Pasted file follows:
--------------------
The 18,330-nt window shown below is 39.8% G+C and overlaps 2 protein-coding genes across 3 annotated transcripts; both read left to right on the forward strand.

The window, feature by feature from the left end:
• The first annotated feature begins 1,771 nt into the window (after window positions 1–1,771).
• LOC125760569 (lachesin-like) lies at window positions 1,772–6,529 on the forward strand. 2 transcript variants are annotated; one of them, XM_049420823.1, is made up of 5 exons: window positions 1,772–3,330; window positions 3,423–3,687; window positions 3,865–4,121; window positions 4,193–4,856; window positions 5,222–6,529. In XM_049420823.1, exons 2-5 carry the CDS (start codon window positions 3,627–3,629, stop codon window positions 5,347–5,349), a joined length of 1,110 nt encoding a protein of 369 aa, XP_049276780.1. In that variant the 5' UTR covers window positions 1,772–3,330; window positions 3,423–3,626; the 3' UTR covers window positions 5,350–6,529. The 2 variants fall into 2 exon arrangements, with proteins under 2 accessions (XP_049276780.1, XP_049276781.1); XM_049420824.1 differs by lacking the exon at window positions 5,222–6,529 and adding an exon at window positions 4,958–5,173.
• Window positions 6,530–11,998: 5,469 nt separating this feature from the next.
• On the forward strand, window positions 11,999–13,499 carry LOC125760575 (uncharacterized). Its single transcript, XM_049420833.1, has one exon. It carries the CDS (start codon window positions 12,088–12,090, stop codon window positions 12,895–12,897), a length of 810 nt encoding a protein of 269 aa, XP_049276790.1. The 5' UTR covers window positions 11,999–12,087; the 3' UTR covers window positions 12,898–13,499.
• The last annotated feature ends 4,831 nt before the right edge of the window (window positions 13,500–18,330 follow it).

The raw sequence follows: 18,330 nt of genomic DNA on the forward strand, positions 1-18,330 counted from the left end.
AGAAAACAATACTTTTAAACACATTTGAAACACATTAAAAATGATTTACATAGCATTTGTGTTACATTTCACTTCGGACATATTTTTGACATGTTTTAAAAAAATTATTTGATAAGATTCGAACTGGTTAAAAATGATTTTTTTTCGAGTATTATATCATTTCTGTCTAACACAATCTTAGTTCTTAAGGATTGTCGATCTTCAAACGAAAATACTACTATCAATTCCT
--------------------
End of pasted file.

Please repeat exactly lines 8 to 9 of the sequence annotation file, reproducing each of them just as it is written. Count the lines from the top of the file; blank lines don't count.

The raw sequence follows: 18,330 nt of genomic DNA on the forward strand, positions 1-18,330 counted from the left end.
AGAAAACAATACTTTTAAACACATTTGAAACACATTAAAAATGATTTACATAGCATTTGTGTTACATTTCACTTCGGACATATTTTTGACATGTTTTAAAAAAATTATTTGATAAGATTCGAACTGGTTAAAAATGATTTTTTTTCGAGTATTATATCATTTCTGTCTAACACAATCTTAGTTCTTAAGGATTGTCGATCTTCAAACGAAAATACTACTATCAATTCCT